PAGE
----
Friday, August 24, 2012

Once Upon A Time VI Really Late Wrap Up

I have done a horrible job this year writing reviews (only one so far) but I have been reading, which is obviously more important.  Life just got crazy so I didn’t get a chance to do a wrap up post for Once Upon A Time so I figured I might as well do it now. 

I only committed to reading one book during the challenge but I ended up reading six: Invitation to a Beheading by Vladimir Nabokov, Demi-monde: Winter by Rod Rees, Fool Moon by Jim Butcher, Physick Book of Deliverance Dane by Katherine Howe, Stone Raft by Jose Saramago and Snow Child by Eowyn Ivey.  And enjoyed them all except Fool Moon.  Since I didn’t do full reviews here are short ones.

Invitation to a Beheading

I absolutely loved Nabokov’s Pale Fire.  Not only was it interesting meta-fiction it was laugh out loud funny and beautifully written.  I had not been crazy about Lolita, although I appreciated his use of language, and I wanted to try something else by Nabokov.  Invitation to a Beheading was discussed in Reading Lolita in Tehran and it was described as Kafkaesque, so it sounded like something I would enjoy.  The plot isn’t the point, but our hero, Cincinnatus C., is in prison waiting for his execution, date unknown, for committing the crime of “gnostic turpitude”. That makes it sound depressing but it is so absurd and surreal that it is simply amusing to learn about his visits with his jailer, his jailor’s young daughter, a fellow prisoner/executioner, his wife and her family and a spider and his escapades and escape attempts in the prison.  And by the time you get to his execution the nature of reality is so uncertain that it is actually a happy ending. (It reminded me a little of Blade Runner and Brazil.)  It seems to get compared to Kafka’s the Castle a lot, which apparently annoyed Nobakov, but it seemed to be more like the Trial (which I loved) than the Castle (which was a disappointment) to me.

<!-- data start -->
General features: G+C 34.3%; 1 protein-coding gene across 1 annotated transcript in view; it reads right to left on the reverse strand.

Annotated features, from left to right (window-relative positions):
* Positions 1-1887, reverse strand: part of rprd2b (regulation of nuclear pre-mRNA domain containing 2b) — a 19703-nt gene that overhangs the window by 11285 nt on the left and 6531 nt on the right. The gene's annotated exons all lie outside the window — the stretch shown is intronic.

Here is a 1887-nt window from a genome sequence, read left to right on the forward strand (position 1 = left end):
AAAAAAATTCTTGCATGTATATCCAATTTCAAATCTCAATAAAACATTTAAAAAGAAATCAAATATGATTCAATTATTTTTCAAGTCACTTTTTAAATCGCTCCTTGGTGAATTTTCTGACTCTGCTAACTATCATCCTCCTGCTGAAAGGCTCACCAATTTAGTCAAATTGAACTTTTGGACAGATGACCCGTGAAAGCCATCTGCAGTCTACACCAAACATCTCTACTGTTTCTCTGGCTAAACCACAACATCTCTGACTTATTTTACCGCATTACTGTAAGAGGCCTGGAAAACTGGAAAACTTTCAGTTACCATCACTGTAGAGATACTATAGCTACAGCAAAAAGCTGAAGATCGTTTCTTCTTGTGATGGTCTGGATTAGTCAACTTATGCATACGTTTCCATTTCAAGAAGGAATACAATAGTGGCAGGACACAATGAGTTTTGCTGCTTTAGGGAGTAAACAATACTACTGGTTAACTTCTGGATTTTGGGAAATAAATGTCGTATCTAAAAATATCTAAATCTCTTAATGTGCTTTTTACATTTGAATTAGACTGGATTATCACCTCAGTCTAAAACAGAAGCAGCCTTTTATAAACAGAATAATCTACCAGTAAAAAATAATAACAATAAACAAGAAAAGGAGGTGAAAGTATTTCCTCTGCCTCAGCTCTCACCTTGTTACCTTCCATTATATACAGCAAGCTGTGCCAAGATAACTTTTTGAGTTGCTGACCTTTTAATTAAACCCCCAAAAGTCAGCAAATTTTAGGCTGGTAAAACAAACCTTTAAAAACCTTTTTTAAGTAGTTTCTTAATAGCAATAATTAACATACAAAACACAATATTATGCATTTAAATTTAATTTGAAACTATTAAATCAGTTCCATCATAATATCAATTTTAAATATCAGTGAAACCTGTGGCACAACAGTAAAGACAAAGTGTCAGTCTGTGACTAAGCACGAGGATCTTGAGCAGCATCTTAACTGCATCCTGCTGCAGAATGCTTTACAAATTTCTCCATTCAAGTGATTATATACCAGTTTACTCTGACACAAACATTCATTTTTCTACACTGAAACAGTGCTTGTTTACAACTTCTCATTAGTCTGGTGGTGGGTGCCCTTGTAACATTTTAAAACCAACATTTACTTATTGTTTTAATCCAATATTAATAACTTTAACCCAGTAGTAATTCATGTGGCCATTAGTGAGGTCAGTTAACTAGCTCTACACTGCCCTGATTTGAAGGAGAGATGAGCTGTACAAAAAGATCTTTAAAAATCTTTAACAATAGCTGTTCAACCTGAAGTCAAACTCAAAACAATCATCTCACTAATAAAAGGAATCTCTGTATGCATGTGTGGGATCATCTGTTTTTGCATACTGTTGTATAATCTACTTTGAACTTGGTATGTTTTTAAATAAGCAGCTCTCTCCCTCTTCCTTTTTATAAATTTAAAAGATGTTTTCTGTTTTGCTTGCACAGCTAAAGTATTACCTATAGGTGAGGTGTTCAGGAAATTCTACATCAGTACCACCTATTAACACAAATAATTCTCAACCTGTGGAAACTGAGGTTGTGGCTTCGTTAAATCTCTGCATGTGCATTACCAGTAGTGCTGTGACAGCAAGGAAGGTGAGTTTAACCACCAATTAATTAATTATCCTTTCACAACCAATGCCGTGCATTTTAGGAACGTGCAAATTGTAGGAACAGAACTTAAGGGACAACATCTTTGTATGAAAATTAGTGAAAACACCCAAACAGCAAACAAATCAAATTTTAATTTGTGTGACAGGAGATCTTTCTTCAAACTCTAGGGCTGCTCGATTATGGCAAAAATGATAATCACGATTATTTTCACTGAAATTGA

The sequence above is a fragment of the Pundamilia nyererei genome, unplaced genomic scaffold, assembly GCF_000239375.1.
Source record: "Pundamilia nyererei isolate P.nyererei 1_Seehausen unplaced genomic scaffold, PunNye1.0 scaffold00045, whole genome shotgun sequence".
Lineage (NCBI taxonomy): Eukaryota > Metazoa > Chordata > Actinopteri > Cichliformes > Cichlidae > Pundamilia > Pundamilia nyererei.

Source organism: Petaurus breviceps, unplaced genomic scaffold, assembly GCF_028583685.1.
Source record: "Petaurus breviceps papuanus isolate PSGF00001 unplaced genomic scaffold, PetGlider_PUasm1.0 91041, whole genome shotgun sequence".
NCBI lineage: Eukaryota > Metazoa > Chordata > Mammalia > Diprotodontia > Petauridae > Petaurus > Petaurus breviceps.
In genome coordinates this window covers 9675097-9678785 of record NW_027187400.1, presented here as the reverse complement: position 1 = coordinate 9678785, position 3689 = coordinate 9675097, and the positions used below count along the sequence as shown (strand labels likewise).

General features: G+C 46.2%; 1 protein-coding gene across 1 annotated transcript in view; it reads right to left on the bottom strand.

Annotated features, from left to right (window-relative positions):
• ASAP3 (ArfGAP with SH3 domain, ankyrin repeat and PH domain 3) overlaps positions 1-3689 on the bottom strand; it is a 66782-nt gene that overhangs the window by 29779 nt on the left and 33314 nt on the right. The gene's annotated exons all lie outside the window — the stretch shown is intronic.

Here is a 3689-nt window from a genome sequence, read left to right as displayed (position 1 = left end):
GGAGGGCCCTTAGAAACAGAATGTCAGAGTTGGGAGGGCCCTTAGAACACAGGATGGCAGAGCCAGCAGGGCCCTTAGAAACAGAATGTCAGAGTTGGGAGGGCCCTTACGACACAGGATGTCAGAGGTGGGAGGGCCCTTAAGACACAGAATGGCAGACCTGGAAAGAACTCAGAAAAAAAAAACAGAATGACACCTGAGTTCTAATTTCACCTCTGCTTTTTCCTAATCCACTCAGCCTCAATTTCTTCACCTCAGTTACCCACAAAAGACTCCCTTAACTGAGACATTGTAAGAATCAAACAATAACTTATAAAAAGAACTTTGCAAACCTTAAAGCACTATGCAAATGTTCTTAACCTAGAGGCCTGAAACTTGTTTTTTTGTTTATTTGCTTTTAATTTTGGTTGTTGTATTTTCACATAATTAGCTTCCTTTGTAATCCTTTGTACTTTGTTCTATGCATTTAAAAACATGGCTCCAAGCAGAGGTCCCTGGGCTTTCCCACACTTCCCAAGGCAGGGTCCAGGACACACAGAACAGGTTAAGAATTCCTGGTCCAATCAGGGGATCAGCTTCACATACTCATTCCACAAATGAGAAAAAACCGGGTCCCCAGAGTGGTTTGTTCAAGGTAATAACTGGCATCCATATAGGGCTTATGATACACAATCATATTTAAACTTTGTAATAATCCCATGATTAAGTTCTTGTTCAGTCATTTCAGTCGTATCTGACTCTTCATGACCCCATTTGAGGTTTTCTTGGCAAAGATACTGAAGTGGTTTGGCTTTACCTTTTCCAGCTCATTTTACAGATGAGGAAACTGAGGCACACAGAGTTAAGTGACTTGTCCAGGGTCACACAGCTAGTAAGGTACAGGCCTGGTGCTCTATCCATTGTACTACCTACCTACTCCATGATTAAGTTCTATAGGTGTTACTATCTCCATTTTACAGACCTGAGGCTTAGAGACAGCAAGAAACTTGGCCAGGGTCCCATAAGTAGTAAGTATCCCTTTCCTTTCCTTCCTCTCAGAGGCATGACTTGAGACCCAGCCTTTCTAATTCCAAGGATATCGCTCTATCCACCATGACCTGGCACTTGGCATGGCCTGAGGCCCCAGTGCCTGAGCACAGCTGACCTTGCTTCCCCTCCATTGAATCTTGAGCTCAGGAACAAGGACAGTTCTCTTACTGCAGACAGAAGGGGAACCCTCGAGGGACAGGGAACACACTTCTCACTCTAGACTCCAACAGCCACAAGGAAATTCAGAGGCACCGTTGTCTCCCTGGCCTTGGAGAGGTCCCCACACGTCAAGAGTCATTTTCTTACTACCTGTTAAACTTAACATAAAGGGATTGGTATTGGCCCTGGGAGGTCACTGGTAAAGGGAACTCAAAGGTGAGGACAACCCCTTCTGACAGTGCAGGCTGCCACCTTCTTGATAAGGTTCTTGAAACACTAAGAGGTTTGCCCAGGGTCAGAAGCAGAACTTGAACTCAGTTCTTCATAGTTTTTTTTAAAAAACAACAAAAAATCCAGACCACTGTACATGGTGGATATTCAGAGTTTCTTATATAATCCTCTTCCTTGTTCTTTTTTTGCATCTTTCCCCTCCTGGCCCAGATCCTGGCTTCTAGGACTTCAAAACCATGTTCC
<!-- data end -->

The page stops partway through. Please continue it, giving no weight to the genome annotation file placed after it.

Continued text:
Demi-Monde: Winter